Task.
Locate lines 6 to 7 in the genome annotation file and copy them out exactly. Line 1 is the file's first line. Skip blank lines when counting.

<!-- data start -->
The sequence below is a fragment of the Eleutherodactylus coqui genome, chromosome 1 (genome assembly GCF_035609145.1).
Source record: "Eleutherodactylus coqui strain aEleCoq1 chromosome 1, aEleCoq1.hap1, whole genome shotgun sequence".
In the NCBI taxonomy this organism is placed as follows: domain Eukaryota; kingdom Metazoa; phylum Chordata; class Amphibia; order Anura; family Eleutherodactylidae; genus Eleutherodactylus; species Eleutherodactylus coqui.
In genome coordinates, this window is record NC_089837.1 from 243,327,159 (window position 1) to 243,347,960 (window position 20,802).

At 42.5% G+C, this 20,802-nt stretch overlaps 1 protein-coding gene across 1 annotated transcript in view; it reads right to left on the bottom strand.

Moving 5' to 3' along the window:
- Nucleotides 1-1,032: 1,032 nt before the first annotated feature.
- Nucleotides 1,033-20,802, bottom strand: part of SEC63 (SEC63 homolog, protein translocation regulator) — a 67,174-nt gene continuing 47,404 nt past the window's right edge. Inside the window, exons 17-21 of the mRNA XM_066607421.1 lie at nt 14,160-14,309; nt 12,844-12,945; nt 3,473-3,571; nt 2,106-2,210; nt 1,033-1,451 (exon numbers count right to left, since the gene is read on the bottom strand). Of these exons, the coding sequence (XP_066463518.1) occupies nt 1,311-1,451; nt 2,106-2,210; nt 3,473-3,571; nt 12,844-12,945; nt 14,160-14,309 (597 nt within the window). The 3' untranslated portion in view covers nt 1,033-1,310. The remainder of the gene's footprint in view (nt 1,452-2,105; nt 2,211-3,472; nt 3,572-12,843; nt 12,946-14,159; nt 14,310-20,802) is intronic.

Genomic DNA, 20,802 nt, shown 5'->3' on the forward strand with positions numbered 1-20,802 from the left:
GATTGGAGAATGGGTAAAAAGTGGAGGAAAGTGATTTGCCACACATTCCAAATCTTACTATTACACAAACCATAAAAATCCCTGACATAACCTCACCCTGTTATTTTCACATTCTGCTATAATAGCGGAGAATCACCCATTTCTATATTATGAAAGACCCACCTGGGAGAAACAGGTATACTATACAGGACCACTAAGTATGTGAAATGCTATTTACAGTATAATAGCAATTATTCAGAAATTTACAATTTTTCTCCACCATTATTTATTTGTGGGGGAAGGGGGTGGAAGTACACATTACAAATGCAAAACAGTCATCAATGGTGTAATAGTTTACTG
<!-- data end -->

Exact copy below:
Moving 5' to 3' along the window:
- Nucleotides 1-1,032: 1,032 nt before the first annotated feature.